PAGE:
Drews said Playa Dominical, a popular surf destination on the southern Pacific coast, “is no longer the undiscovered gem of the South Pacific,” adding that development in Dominical, where construction began on many new projects this year, is more and more becoming a favorite with large-scale developers buying up swaths of land.
“Things are on the move,” he said of the Southern Zone, which tourism officials have said will be the next Guanacaste of the tourism industry.
Plans to build an international airport in Palmar Sur have also brought attention to the area. The lack of an airport, as well as ongoing repairs on the coastal highway that connects Quepos with Dominical, are the biggest setbacks for development in the region – but also the biggest hope, Drews said.
In the Central Valley, brokers say growth in western San José – Escazú, Santa Ana and Ciudad Colón, will continue into next year.
However, several brokers are predicting that growth will shift back over to the eastern Central Valley, where wealth has traditionally concentrated because of the cooler climate and breathtaking views.
“In the Central Valley, the market is spreading to the east side – places you never used to see foreigners, like Curridabat,” said Nunez, who has an Escazú office.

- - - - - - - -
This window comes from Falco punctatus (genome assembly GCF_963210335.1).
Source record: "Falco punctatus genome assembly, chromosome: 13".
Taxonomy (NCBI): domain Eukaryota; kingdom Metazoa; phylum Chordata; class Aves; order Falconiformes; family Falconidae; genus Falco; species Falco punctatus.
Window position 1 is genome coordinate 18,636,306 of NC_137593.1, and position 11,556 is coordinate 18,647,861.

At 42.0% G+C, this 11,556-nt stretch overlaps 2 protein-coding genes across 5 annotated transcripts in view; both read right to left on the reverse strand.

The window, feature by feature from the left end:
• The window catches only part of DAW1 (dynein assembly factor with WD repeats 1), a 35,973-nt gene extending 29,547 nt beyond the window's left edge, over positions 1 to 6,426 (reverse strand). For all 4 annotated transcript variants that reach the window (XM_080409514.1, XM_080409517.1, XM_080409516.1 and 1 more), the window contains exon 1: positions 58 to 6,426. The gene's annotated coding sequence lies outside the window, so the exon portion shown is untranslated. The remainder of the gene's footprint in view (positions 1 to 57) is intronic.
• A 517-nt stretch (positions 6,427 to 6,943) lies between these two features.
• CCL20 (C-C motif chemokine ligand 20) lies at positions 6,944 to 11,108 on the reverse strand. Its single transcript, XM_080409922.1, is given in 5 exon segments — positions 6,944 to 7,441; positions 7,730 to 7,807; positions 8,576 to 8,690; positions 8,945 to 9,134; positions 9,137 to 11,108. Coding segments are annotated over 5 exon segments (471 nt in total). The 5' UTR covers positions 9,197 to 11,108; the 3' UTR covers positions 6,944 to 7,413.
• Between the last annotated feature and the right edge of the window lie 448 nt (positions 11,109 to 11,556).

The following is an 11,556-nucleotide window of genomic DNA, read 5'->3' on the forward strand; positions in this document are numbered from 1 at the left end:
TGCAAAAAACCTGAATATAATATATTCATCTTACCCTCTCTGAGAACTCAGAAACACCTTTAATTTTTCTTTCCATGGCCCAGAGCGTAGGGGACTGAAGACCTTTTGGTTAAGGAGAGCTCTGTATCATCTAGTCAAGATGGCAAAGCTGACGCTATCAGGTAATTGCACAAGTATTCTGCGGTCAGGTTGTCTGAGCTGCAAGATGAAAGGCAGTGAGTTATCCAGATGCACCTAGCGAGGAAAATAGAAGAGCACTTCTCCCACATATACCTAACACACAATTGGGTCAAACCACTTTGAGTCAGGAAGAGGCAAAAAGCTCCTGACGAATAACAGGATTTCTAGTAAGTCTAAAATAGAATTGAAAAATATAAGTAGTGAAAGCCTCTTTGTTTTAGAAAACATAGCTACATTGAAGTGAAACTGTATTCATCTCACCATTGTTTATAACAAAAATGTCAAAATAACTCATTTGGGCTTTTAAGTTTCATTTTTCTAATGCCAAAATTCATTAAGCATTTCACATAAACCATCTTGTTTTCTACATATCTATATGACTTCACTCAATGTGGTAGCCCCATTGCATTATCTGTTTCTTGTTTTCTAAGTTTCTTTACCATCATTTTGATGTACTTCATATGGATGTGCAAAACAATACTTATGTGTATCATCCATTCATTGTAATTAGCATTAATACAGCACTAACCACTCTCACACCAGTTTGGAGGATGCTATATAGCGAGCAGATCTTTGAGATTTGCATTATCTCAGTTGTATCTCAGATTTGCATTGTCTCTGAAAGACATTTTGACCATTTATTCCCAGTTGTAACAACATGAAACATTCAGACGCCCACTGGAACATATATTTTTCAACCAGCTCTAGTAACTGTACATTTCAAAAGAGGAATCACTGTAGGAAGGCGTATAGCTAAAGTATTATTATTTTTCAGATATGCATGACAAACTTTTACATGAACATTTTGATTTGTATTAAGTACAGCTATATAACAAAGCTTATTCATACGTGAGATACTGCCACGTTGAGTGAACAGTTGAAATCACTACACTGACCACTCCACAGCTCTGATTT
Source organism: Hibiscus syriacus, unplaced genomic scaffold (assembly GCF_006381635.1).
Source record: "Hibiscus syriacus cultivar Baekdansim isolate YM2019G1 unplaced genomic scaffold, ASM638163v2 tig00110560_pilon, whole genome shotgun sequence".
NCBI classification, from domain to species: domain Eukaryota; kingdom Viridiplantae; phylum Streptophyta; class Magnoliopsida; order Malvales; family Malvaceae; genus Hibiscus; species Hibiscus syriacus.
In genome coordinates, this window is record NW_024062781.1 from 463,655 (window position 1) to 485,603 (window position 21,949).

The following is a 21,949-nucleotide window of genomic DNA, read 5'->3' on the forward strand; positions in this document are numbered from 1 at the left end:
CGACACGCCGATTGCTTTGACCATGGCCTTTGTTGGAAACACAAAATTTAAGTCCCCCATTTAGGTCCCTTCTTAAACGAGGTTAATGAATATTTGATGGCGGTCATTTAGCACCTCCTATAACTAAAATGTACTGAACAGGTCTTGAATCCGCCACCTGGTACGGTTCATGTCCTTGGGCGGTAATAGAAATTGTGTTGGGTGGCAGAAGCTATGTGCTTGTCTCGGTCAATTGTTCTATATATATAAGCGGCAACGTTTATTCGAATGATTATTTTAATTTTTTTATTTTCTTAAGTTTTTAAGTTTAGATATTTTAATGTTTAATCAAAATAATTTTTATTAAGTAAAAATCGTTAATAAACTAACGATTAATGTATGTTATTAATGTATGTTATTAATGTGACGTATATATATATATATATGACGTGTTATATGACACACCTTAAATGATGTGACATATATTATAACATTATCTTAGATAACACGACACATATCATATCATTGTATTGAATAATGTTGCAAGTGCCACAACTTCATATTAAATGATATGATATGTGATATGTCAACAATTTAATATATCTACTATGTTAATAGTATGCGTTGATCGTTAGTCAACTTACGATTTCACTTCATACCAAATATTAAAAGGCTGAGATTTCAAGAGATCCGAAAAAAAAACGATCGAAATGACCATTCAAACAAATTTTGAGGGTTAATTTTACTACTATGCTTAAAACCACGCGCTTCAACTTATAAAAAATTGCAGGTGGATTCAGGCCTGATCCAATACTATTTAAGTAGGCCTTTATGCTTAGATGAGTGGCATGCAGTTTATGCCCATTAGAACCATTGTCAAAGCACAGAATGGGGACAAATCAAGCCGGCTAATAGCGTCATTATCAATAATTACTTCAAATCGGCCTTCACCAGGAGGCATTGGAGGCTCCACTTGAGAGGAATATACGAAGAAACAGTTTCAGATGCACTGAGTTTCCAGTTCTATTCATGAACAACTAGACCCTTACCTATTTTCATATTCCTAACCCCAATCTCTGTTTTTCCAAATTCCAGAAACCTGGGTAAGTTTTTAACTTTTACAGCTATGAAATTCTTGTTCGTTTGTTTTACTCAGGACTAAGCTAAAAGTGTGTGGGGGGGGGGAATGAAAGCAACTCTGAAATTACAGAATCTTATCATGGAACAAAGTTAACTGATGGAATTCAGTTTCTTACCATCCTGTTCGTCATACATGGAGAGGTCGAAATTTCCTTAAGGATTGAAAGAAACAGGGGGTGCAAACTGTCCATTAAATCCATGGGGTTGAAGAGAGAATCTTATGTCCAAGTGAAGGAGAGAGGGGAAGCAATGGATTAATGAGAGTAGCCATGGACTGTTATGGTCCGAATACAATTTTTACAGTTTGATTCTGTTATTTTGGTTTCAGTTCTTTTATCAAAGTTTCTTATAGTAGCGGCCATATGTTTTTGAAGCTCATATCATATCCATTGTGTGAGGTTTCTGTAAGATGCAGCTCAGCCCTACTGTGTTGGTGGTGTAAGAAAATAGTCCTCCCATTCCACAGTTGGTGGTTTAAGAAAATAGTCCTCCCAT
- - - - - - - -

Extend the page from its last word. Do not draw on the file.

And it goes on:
Drews added that many of his beach buyers are looking to have second homes in the Central Valley.
“They are buying condos and homes in the Central Valley so they can have a city house,” he said. “Also, more businesses there need housing for their new employees.”
The real estate market’s underdogs to look out for are the Northern Zone, where movement is happening around Arenal Volcano, and the Caribbean, where investors are wooed by world-class beaches.
Real estate broker Javier Fuentes, president of Terratica.com Real Estate (293-1515, www.terratica.com), said the company’s office near the northern town of La Fortuna has been serving a small but bustling market around Arenal Volcano.
“It’s moving a little bit faster than the Central Valley,” he said, adding that the Northern Zone market tends to attract people more familiar with Costa Rica who know what they’re looking for.
At Sunrise Coast Realty on the southern Caribbean coast (750-1902, www.sunrisecoastrealty.com), growth is popping up in the communities of Cahuita and Manzanillo, which are on some of Costa Rica’s most sought-after beaches. But the market is still small-scale, according to Sunrise broker Gregory Petin.
“We have little projects with residential house buyers. It’s mostly lots, farms and houses – few gated community projects like on the Pacific,” he said, adding that some gated community projects have sprouted up in the area, but the communities are more for securing homes instead of having one allinclusive apartment complex.
Petin said the quality of roads and ineffective police continue to hold back the market on the Caribbean.
“It’s thefts and petty crime like anywhere else, but when it affects tourism it’s bad because people go back home and give Costa Rica a bad recommendation; they go on the Internet and have blogs,” he said.